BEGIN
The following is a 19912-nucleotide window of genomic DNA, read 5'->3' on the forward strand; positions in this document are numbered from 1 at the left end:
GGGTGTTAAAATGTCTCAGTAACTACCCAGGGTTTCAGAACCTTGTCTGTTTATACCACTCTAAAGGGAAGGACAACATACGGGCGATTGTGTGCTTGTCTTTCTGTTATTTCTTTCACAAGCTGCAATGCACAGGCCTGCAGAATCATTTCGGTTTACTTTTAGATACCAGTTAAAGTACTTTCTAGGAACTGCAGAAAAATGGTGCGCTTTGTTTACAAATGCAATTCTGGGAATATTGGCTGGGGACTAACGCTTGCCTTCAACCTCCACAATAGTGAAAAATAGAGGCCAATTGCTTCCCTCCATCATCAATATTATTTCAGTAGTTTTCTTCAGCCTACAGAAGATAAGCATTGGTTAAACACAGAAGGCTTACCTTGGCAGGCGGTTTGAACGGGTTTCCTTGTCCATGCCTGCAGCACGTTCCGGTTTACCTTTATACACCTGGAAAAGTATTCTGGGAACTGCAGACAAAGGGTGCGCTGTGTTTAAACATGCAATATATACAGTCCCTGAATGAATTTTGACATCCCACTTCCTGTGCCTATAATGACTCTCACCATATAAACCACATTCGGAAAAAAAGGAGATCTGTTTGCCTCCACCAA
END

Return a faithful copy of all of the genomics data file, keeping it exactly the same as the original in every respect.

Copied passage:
The following is a 19912-nucleotide window of genomic DNA, read 5'->3' on the forward strand; positions in this document are numbered from 1 at the left end:
GGGTGTTAAAATGTCTCAGTAACTACCCAGGGTTTCAGAACCTTGTCTGTTTATACCACTCTAAAGGGAAGGACAACATACGGGCGATTGTGTGCTTGTCTTTCTGTTATTTCTTTCACAAGCTGCAATGCACAGGCCTGCAGAATCATTTCGGTTTACTTTTAGATACCAGTTAAAGTACTTTCTAGGAACTGCAGAAAAATGGTGCGCTTTGTTTACAAATGCAATTCTGGGAATATTGGCTGGGGACTAACGCTTGCCTTCAACCTCCACAATAGTGAAAAATAGAGGCCAATTGCTTCCCTCCATCATCAATATTATTTCAGTAGTTTTCTTCAGCCTACAGAAGATAAGCATTGGTTAAACACAGAAGGCTTACCTTGGCAGGCGGTTTGAACGGGTTTCCTTGTCCATGCCTGCAGCACGTTCCGGTTTACCTTTATACACCTGGAAAAGTATTCTGGGAACTGCAGACAAAGGGTGCGCTGTGTTTAAACATGCAATATATACAGTCCCTGAATGAATTTTGACATCCCACTTCCTGTGCCTATAATGACTCTCACCATATAAACCACATTCGGAAAAAAAGGAGATCTGTTTGCCTCCACCAA